When I was a little child I loved playing the game Chutes and Ladders. When I was a seminary student I learned about new game called hooks and echoes. The idea is to look at and listen to a text of scripture long enough to hear any echoes and see any allusions that hook onto other texts. By doing this, one can enjoy more of the sights and sounds of the living and active word of God.

Here’s an example of what I mean.

While listening to and looking at Luke 16, I started to see and hear allusions to 2 Samuel 12 and Psalm 51.

Curiously, Luke inserts Jesus’s teaching about marriage, adultery, and remarriage right before launching into the story of the rich man and Lazarus (Luke 16:18). Why? At first it seems out of place. However, after a few more looks, one begins to recognize the striking similarities between Luke 16:18-31 and 2 Samuel 12. In light of that, the placement of that teaching makes much more sense.

Let me show you what I mean.

The story Jesus told about the rich man and Lazarus reads like the parable Nathan told King David after the king committed adultery with Uriah’s wife. Both stories mention a rich man and a poor man, both mention eating, and both mention mercy and pity.

Nathan’s parable was a creative retelling of the real life story of King David and Uriah. David was the rich man who was clothed in purple and fine linen and ate and drank extravagantly (2 Sam. 11:8, 13; cp Luke 16:19). Uriah was the poor man who slept in the doorway of the king’s house (2 Sam. 11:8; cp Luke 16:19).

The rich man mistreated and oppressed the poor man to death. David took Uriah’s one and only sheep (wife) and then gave him hell on earth until he perished in war. (2 Sam. 11:13-17)

After Uriah died, David was tormented in his soul and lived in anguish and grief for many years. David received many good things in his lifetime, but Uriah received many evil things. After Uriah died, he was comforted by the Lord, but David was tormented by him. The Lord made his life a living hell (2 Sam. 12:15-31).

Other similarities between Luke 16:18-31 and Psalm 51 (which David composed after Nathan exposed his sinful heart) emerge as well.

In Luke 16, the rich man said, “Father Abraham, have mercy on me” (16:24). In Psalm 51, King David sang, “Have mercy on me O God” (51:1).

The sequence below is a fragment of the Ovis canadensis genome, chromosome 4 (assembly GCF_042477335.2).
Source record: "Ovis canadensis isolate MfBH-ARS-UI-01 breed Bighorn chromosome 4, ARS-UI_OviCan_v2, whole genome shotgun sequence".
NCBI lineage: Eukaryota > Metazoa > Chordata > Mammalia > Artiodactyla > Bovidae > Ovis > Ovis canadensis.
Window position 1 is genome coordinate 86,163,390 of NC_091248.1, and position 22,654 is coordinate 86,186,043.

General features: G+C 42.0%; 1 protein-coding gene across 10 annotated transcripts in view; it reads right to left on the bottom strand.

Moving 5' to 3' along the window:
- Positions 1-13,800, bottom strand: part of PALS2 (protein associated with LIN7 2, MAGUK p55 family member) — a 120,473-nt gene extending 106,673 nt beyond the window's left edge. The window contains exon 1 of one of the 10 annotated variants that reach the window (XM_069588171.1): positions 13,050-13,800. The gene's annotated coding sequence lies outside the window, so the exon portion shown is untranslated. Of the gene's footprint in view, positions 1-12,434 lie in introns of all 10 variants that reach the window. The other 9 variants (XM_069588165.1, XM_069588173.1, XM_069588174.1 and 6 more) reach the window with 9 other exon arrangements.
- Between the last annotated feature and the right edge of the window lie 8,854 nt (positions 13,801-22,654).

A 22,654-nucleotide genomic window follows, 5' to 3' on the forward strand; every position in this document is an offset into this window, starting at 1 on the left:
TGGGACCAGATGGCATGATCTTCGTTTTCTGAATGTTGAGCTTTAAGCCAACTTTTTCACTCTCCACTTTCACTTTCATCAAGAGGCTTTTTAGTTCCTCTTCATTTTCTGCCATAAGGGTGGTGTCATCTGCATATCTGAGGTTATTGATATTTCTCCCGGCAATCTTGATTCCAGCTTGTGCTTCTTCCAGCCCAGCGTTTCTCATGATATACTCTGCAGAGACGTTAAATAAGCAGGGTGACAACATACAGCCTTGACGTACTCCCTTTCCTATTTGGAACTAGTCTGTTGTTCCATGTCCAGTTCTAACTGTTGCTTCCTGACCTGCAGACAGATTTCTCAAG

Jesus charged the Pharisees with having sinful hearts for seeking to justify themselves before men. (Luke 16:15) In Psalm 51 David prayed that God would justify himself and create in David a clean heart and a new spirit (51:4, 10).

In Luke 16, the rich man asks the Father for a drop of water to cool his tongue in the midst of his anguish. (16:24) In Psalm 51, King David (the rich man) prays,

O God of my salvation,
    and my tongue will sing aloud of your righteousness.
O Lord, open my lips,
    and my mouth will declare your praise. (51:14-15)

Also, in Luke 16, the rich man begs the Father to send someone to warn his sinful brothers about judgment and the place of torment — and convince them to repent and return to the Lord. (16:27-31) In Psalm 51, King David hopes God will send him on mission to teach transgressors the word of God and convert sinners to the way of the Lord (51:13).

Finally, Jesus’s story in Luke 16 depicts the mysteries of life after death and mentions resurrection from the dead (16:31). David speaks of the same mysteries after the death of his baby boy (12:23).

Circling back to Jesus’s teaching about marriage, adultery, and remarriage in Luke 16, the Pharisees are David-like adulterers, and yet, unlike David, they are unrepentant. They ridicule the truth and do not delight in God’s law from the heart (Luke 16:14, 15, 18 cp Psalm 51:6, 10).

The Pharisees — who loved money (16:14) — are the rich man and the tax collectors and sinners — whom Jesus welcomed (Luke 15:1-2) — are the poor man.

In consequence, instead of a pleasing burnt offering taking their place at the altar of sacrifice (Psalm 51:16, 17, 19), they will become unpleasing burnt offerings, suffering in the flames in the place of torment — just like the rich man in the story (Luke 16:23-24).

Admittedly, this approach to reading the scriptures is more art than science. Although it is far more serious than any child’s game, it is quite fun to play — especially if you allow yourself to become like a child. Try it for yourself.